Daley founded the Turner syndrome summer camp in 1994, with the sponsorship of a division of Children’s Hospital — the USC Center for Excellence in Developmental Disabilities, headed by Dr. Robert Jacobs. The camp is the only one of its kind addressing the unique abilities and needs of girls with Turner’s. Each year, approximately 60 adolescent girls from around the United States travel to Malibu to take part in activities that include theater workshops, art sessions, hikes, team-building games, trips to theater performances, nutrition counseling and cooking classes.

Manor was particularly excited about a makeover session, scheduled for the last day of the camp. The girls were to be treated to a day of pampering, with haircuts and makeup at the Vidal Sassoon Academy in Santa Monica and manicures by the camp staff.

“Everything here is done with so much love,” said Moran Rudnicki, the counselor who accompanied the two girls from Israel at the request of their parents.

Rudnicki, who works with Dr. Phillip at the diabetes and endocrinology clinic in Israel, had had no previous experience with Turner’s syndrome and was asked to join the girls at the last minute when the designated chaperone was unable to come.

Awed by the amount of support and encouragement the camp offers the participants and frustrated at the lack of an equivalent organization in Israel, Rudnicki says she is inspired to start pushing for similar programs when she returns home. Rudnicki and Daley, who also arranged for the two girls to be hosted by Jewish families in Los Angeles for a week after camp was over, expressed the hope that more girls from Israel will be able to attend the camp in future years.

“The girls come here to get information that they’re not getting elsewhere, not from their doctors or their parents,” said Jessica Nevin, 24, one of the counselors — all of whom have Turner’s syndrome and play an instrumental role in helping campers cope with the challenges of Turner’s. “It’s only one week, but friendships are built and lasting connections are made, which is what they really need.”

At the camp, Manor finally found what she had been searching for on the Internet: A resource she will be able to turn to with her endless thirst for knowledge, a group of girls her age whom she can relate to and a place where she feels comfortable with who she is.

“For a moment here,” she said, “I forgot that we all have Turner’s.”

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Jewish tradition says safety trumps privacy when it comes to mental health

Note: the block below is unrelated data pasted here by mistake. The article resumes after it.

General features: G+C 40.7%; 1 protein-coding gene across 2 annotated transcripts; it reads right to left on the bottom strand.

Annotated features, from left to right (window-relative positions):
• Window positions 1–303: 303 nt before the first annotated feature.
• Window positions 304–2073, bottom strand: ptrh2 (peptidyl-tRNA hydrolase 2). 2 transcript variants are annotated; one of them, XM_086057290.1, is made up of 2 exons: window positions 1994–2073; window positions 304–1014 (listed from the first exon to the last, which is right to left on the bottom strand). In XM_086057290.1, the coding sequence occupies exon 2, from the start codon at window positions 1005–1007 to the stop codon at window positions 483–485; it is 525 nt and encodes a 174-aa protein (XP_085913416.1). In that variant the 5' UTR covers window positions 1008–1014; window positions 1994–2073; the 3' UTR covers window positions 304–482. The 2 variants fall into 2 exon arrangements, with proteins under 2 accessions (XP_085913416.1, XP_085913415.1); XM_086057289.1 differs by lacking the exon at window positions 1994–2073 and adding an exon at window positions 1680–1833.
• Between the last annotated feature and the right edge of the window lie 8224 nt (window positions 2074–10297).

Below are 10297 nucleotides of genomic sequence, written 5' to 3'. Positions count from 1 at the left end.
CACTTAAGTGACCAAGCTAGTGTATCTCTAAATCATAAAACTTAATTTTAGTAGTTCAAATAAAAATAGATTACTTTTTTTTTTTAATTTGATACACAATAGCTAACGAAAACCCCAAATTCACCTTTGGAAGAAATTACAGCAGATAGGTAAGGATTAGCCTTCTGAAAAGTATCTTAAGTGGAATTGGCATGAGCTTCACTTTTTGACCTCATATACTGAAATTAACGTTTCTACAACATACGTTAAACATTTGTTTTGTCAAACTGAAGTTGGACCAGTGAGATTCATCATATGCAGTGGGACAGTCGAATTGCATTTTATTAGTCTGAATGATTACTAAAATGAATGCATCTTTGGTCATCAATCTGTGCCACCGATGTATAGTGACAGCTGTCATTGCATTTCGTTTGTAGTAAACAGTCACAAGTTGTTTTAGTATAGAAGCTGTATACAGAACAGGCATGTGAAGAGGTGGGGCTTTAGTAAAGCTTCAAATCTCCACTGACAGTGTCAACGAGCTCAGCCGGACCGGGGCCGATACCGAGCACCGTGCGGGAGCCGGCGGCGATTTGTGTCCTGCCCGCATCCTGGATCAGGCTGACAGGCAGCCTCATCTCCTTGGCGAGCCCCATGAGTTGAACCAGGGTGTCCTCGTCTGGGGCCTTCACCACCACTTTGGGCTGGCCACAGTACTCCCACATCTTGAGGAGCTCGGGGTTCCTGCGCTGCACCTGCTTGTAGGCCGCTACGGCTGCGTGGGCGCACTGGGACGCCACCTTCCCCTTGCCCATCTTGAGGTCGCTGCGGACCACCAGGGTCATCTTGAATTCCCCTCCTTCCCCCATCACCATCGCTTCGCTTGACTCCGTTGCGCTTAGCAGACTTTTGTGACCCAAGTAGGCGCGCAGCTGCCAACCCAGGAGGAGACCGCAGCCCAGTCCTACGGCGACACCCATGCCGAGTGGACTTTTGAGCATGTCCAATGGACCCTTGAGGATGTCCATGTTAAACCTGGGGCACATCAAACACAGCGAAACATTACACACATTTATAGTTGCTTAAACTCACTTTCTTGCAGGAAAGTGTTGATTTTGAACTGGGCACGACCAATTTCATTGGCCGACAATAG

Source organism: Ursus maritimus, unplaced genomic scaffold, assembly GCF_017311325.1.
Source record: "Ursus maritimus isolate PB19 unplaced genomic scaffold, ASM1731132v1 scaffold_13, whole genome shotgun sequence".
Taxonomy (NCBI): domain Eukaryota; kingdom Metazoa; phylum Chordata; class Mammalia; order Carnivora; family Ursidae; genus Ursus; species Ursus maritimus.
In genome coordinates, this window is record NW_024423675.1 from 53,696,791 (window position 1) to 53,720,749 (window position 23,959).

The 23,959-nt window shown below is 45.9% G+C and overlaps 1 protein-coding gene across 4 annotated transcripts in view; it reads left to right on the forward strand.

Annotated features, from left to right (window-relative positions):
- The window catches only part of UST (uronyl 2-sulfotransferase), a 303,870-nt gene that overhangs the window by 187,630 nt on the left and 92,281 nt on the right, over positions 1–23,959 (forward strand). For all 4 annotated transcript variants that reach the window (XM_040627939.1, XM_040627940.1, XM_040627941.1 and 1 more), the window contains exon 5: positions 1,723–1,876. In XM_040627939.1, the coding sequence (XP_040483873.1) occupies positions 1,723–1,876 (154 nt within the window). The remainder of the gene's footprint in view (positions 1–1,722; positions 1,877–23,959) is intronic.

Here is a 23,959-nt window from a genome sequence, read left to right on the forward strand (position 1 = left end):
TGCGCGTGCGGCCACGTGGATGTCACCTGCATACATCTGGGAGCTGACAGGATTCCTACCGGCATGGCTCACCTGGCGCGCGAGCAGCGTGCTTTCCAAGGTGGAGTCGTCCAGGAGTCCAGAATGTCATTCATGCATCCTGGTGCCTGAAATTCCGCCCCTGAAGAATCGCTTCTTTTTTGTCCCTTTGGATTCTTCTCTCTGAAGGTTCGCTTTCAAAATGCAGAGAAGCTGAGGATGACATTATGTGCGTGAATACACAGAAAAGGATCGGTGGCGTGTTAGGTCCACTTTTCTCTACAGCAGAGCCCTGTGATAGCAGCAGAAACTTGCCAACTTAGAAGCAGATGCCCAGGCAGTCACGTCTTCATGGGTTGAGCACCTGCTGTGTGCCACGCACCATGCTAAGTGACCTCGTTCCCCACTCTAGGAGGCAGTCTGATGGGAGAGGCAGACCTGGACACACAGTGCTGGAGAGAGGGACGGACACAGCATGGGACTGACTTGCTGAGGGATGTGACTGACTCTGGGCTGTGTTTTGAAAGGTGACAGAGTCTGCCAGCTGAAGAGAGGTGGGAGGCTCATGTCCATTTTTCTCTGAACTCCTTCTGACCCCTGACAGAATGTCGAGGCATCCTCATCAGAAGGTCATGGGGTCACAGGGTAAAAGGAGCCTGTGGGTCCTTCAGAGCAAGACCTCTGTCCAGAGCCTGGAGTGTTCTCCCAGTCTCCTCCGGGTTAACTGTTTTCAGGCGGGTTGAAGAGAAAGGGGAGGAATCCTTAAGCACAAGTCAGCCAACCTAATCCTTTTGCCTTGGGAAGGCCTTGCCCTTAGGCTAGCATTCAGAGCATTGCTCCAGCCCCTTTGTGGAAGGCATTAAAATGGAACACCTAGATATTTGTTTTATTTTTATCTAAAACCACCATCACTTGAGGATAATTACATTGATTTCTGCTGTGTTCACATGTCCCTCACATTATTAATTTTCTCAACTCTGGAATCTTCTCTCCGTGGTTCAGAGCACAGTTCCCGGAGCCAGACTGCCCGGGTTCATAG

The deadly rampage and paranoid ravings of Seung-Hui Cho in Virginia last week cast an uncomfortably harsh light on the issue of mental illness, particularly untreated or undiagnosed mental illness among young people.

While Cho had some initial psychological counseling in 2005, it appears that he opted out of follow-up care, an option the law affords adults who do not pose immediate danger to themselves or others.

In the Jewish tradition, while privacy is valued, a greater emphasis is put on healing the person who is ill and protecting those around him.

“I think that both as Jews and as Americans we have a strong sense of privacy and of the right to individual privacy, but at the same time that does need to be balanced so that we report issues when we see them,” said Rabbi Elliot Dorff, professor of philosophy and co-chair of the bio-ethics department at the American Jewish University (formerly University of Judaism).

Jewish law considers mental illness as serious and real as physical illness, he says, with an accompanying obligation of treatment.

The laws against lashon hara (gossip) are suspended when a person’s safety or well-being is at stake, Dorff points out, and Judaism requires bystanders to become active participants in ensuring a person’s well-being.

At the same time, Judaism does recognize that human dignity often lies in the right to privacy. God himself is only partially revealed, Dorff said. And he points to the Biblical laws that require a lender who is collecting a pledge to wait outside the door, and not invade a person’s home. Rabbinic laws prohibit opening another person’s mail, and tzedakah (charitable giving) is considered to be at a higher level when it is given anonymously.

But the emphasis on privacy can be taken too far, Dorff says, such as when there is a reticence to report domestic abuse.

“Health and safety trump privacy rights,” he said. “It’s a hard balance to strike, but one we need to strike.”

Some Jewish mental health professionals believe American law errs too far on the side of individual rights.

“There are those who say that someone has a right to be disheveled and pushing a shopping cart and muttering to himself and living under a bridge, as long as he doesn’t hurt anyone. They say he has a right to do that, and giving him that right is what embodies a vision of human dignity,” said Dr. Abraham Havivi, a psychiatrist and ordained Conservative rabbi.